There are few things I love more than travel. And by “few,” I mean Jesus, my family and friends, and…that’s about it. Because it’s so sacred to me, I am always searching for ways to make trips even more meaningful than just going to a location, doing the tourist thing, and heading home.
I’ve been traveling with the same group of college friends for several years, and we’re taking our tenth trip together this summer. Our traveling camaraderie began with a birthday celebration trip to Vegas…
There were no difficult conversations in the Vegas planning process, an initial sign we’d hit the traveling companion jackpot. I mentally circled the wagons and pretty much decided I was never leaving home without these people again.
The first step to having a more meaningful trip is to choose your traveling companions wisely. No one wants to deal with drama, yet you can also travel with a “party” of 5 and still leave feeling completely empty. One of the reasons I love my traveling crew so much is everyone is invested in making our time together count.
Here are a few ideas we’ve found helpful:
1. Create a Trip Playlist
A few weeks before we left for a trip to Colorado, everyone submitted 3-4 “secret” songs for a playlist that would be revealed when we arrived. It has now become a tradition for us, and our personal music libraries have grown because of it. My friends learned of the greatness of Josh Garrels while we were traveling by rail across Spain. Likewise, I learned that I actually liked the Zac Brown Band as we were driving to see our alma mater play football. And on our trip to New Orleans, we all learned that just because 2% of our group loves Muse, the rest of us shouldn’t have to suffer through their music. All good things in life need a soundtrack, and I love that each of our trips now have their own.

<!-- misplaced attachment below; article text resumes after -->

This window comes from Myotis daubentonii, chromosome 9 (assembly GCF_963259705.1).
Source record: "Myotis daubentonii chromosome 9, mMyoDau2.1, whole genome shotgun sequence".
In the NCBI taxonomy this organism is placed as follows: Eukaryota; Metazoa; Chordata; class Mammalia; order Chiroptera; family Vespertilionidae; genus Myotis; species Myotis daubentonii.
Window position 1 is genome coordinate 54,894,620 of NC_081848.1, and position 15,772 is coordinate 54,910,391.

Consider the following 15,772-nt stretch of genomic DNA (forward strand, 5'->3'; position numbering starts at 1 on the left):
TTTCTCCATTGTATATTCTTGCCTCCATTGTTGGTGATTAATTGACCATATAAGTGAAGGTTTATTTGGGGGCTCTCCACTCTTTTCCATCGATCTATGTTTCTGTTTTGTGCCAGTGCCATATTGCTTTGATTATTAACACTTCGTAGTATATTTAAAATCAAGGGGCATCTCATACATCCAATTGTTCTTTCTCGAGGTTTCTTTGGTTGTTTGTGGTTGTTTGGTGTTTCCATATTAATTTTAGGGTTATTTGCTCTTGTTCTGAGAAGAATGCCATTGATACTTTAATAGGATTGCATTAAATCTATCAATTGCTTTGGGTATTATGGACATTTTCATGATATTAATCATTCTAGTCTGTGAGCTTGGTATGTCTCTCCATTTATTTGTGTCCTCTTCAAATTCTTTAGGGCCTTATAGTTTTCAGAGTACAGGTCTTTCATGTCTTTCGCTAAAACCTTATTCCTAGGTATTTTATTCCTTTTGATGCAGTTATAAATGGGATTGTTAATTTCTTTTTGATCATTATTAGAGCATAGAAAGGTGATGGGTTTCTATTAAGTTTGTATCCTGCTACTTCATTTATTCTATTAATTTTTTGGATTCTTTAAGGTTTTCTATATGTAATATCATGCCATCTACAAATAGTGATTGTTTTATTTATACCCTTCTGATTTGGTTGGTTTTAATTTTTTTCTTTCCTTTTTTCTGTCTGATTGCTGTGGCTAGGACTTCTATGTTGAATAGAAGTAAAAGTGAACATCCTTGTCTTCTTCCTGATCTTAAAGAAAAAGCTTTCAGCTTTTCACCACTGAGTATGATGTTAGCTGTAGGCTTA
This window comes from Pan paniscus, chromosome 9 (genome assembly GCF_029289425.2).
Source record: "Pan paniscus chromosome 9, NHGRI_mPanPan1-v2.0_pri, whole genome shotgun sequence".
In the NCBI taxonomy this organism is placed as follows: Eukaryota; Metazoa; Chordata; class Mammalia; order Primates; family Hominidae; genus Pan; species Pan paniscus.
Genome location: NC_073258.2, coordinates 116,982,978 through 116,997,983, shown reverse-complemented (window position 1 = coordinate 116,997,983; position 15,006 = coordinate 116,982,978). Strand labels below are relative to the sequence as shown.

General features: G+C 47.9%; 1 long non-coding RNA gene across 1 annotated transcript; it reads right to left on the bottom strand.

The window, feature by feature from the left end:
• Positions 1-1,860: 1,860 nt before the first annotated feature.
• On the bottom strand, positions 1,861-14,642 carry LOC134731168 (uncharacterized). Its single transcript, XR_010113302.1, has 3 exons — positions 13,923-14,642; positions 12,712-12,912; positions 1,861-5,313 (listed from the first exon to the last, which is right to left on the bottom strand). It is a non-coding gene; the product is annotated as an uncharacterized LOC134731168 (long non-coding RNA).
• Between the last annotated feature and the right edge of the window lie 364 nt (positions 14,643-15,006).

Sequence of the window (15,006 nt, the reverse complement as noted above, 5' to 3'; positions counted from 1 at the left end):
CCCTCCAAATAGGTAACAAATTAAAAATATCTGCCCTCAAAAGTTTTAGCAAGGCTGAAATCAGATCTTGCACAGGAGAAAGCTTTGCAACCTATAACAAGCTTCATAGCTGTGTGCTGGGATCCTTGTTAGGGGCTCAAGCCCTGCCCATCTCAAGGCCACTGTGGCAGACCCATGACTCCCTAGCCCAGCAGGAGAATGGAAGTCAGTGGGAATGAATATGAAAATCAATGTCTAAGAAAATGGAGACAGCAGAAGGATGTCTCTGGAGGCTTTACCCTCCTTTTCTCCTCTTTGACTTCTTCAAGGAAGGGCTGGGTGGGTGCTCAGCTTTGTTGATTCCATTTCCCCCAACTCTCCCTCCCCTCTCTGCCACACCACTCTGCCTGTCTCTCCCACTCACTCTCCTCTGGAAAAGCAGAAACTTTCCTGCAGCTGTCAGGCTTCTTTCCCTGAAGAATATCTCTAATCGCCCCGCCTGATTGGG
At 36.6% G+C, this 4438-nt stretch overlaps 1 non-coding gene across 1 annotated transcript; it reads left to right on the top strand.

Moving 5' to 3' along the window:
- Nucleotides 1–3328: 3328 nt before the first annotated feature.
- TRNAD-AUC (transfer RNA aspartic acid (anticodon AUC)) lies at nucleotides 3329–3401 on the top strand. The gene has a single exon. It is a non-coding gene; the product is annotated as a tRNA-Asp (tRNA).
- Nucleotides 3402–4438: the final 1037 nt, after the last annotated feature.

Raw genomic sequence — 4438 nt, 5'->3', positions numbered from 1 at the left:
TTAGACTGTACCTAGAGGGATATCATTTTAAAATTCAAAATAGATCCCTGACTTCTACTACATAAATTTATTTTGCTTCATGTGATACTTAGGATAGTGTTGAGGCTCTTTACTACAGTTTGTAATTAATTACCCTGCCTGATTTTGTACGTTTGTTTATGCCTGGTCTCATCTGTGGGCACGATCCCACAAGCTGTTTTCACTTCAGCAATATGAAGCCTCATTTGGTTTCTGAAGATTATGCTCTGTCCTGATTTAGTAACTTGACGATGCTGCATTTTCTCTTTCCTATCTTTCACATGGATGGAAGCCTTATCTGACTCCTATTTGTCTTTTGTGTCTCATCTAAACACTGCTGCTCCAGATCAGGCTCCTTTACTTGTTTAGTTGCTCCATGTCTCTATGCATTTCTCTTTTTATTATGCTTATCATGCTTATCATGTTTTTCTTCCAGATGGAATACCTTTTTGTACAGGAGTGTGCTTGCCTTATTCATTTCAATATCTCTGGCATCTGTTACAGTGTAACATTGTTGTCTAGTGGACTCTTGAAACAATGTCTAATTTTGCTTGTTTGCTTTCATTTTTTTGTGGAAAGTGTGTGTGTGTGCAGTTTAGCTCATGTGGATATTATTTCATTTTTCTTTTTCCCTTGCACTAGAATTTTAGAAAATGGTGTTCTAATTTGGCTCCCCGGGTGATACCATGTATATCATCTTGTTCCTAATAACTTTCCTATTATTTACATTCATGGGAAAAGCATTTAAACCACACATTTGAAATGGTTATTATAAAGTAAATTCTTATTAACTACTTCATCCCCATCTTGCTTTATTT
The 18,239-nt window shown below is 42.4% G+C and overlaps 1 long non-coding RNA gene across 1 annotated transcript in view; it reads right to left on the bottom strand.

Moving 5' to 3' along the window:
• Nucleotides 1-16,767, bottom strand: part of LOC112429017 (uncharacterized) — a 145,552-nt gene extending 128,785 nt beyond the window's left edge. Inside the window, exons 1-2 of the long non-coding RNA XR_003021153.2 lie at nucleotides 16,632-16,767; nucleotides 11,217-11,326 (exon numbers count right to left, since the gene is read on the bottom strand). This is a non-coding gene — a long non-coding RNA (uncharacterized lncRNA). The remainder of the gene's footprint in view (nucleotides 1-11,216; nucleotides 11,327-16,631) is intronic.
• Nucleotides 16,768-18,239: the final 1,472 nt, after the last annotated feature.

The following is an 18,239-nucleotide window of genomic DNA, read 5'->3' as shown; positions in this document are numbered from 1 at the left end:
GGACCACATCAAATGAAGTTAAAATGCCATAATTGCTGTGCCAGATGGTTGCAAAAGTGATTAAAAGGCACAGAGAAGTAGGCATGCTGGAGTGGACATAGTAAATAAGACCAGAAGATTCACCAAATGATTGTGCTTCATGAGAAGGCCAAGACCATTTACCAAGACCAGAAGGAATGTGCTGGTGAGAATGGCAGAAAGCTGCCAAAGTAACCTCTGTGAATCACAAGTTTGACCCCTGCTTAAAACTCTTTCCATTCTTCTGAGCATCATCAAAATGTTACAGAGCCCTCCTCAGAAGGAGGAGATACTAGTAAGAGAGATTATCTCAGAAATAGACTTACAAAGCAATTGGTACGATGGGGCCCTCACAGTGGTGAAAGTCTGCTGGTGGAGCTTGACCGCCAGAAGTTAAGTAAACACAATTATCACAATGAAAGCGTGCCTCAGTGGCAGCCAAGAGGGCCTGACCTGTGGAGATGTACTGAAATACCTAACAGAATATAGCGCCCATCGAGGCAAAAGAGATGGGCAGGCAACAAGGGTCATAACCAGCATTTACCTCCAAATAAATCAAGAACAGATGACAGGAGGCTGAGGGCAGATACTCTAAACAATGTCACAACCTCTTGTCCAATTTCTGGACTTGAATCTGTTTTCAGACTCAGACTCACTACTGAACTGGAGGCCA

2. Rent a House
Our group usually consists of at least 4-5 people and it’s co-ed, so we’ve found renting a house to be a much better option than hotels. We’ve used HomeAway, VRBO, and CraigsList for finding great deals in cities across the U.S. The biggest reason we love renting houses is because it gives us a gathering place. We’re usually up late talking or playing games, and hotel rooms just don’t provide good space for getting together. Besides, even if you gather in a hotel lobby, you have to worry about your volume level and, well, who wants to do that?
3. Budget for Cool Dining Experiences
We’re Southern. Good food is a part of our travel experience. We plan our restaurants months in advance, and we get excited about tasting the best of the local culture. It sounds like a trivial detail, but it really does make a trip more fun. We each try to order different dishes so that we can all taste a wide variety of delicacies. Whether it’s fried seafood in New Orleans’ Lower Ninth Ward in our home state of Louisiana, roast suckling pig in a back alley in Spain, or cupcakes from a food truck in NYC, cool dining experiences make a trip more memorable than the typical tourist hot spots.
4. Read a Book Together